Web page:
The ELAC 310.2 JET Loudspeaker

by admin on September 2, 2009 · 1 comment

in Loudspeakers

By Anthony Kershaw

The designs of the ELAC line of speakers flow from the pen of one of Germany’s most experienced audio manufacturers. Like other stellar German companies such as Burmester, BMW, Mercedes and Siemens, ELAC prides itself on cutting edge manufacturing techniques coupled with innovative design. I have used a Siemens phone, I drive a BMW, and I still dream about Dieter Burmester’s 911 power amp — I like German engineering. The Teutonic beauties I had in house for a short audition did not disappoint.

The ELAC 310.2 JET could be confused with a ‘lifestyle’ design much like products from Bang and Olufsen, Nakamichi and Bose. That would be a mistake. Yes, the look of the ELACs is very stylish and would fit into any swish décor, but the sound they produced was well above the ‘zis, boom, bah’ that permeates the drivers of lifestyle gear.

The mini monitors were easily transported and even easier to set up. Happily, they had already been broken in. The blocks were attached to the matching LS stands. The metal stands are as meticulously crafted as the metal speaker enclosures. Seamless. Together, they made a cool, post modern statement. I placed the speakers facing directly into the listening room and approximately three feet from side/back wall. This placement had the best balance of imaging (specific) and soundstage (wide and deep).

The bass reflex design uses two drivers designed and manufactured in house (an info DVD was most welcome in advertising both company and speaker - very slick promotion, especially in comparison with the fairly ‘clunky’ web site). The website suggests that: ‘The ELAC JET tweeter is one of the most legendary tweeters in the hi-fi trade and has won international renown with its unusual transparent and effortless sound image. The JET tweeter was developed to perfection on the basis of the famous ‘Air Motion Transformer’ by loudspeaker pioneer Dr. Oskar Heil. Its principle: a concertinaed foil membrane is driven by a strong magnet system of neodymium rods. This ‘motor’ drives the air considerably faster than the conventional pistonic technique. High sensitivity and extraordinary dynamics are the result.’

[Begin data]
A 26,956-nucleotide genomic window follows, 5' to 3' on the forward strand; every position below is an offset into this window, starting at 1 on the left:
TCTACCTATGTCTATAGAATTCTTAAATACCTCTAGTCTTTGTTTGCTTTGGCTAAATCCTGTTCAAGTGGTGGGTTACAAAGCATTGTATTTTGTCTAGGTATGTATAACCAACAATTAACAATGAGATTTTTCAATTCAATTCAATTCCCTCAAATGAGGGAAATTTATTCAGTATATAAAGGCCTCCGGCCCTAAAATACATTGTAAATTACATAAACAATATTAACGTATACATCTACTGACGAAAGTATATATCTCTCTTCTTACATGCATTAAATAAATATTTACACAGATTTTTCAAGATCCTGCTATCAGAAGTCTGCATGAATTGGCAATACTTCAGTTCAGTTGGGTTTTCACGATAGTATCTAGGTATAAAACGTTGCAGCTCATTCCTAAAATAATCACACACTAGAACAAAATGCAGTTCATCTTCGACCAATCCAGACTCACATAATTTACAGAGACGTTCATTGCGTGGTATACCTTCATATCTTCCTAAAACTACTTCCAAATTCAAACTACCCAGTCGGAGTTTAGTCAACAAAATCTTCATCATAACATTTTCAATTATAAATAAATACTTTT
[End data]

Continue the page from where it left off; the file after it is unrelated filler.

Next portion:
The TT115 AS woofer is described as: ‘…designed in the ELAC proprietary aluminum sandwich technique. In a special gluing procedure, an aluminum foil of 0.2mm is joined to a pulp fiber cone to form a sandwich membrane. The result: reduced partial oscillations, no distortions and an optimized large signal behavior. In combination with the aluminum–colored tweeters, the aluminum sandwich woofers also make innovative technology a visual experience.’ They sure do. And with the rear port firing, the bass is prodigious. Also, the mids were smooth and the highs very extended.